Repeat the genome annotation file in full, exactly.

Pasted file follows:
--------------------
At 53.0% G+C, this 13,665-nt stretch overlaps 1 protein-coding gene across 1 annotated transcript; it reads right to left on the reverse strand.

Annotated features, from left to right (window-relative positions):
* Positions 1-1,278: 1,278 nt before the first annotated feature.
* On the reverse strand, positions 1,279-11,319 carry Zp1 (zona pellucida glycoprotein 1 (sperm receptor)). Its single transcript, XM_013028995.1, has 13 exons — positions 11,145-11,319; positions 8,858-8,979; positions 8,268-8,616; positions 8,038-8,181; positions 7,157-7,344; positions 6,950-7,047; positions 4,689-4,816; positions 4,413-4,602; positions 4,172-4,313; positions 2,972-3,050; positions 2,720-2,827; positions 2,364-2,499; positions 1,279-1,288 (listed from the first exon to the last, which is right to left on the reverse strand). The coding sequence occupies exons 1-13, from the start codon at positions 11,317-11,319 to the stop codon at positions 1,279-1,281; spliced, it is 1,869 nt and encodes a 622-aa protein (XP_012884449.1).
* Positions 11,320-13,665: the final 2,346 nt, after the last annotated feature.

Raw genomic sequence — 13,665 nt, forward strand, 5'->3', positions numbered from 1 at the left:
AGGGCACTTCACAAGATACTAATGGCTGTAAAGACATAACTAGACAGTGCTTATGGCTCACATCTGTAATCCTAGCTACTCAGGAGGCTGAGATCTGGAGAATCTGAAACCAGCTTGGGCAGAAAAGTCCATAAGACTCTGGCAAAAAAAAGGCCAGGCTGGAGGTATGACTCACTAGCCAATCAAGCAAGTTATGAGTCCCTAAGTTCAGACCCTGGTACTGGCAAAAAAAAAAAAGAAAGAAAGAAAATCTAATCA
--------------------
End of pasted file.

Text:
At 53.0% G+C, this 13,665-nt stretch overlaps 1 protein-coding gene across 1 annotated transcript; it reads right to left on the reverse strand.

Annotated features, from left to right (window-relative positions):
* Positions 1-1,278: 1,278 nt before the first annotated feature.
* On the reverse strand, positions 1,279-11,319 carry Zp1 (zona pellucida glycoprotein 1 (sperm receptor)). Its single transcript, XM_013028995.1, has 13 exons — positions 11,145-11,319; positions 8,858-8,979; positions 8,268-8,616; positions 8,038-8,181; positions 7,157-7,344; positions 6,950-7,047; positions 4,689-4,816; positions 4,413-4,602; positions 4,172-4,313; positions 2,972-3,050; positions 2,720-2,827; positions 2,364-2,499; positions 1,279-1,288 (listed from the first exon to the last, which is right to left on the reverse strand). The coding sequence occupies exons 1-13, from the start codon at positions 11,317-11,319 to the stop codon at positions 1,279-1,281; spliced, it is 1,869 nt and encodes a 622-aa protein (XP_012884449.1).
* Positions 11,320-13,665: the final 2,346 nt, after the last annotated feature.

Raw genomic sequence — 13,665 nt, forward strand, 5'->3', positions numbered from 1 at the left:
AGGGCACTTCACAAGATACTAATGGCTGTAAAGACATAACTAGACAGTGCTTATGGCTCACATCTGTAATCCTAGCTACTCAGGAGGCTGAGATCTGGAGAATCTGAAACCAGCTTGGGCAGAAAAGTCCATAAGACTCTGGCAAAAAAAAGGCCAGGCTGGAGGTATGACTCACTAGCCAATCAAGCAAGTTATGAGTCCCTAAGTTCAGACCCTGGTACTGGCAAAAAAAAAAAAGAAAGAAAGAAAATCTAATCA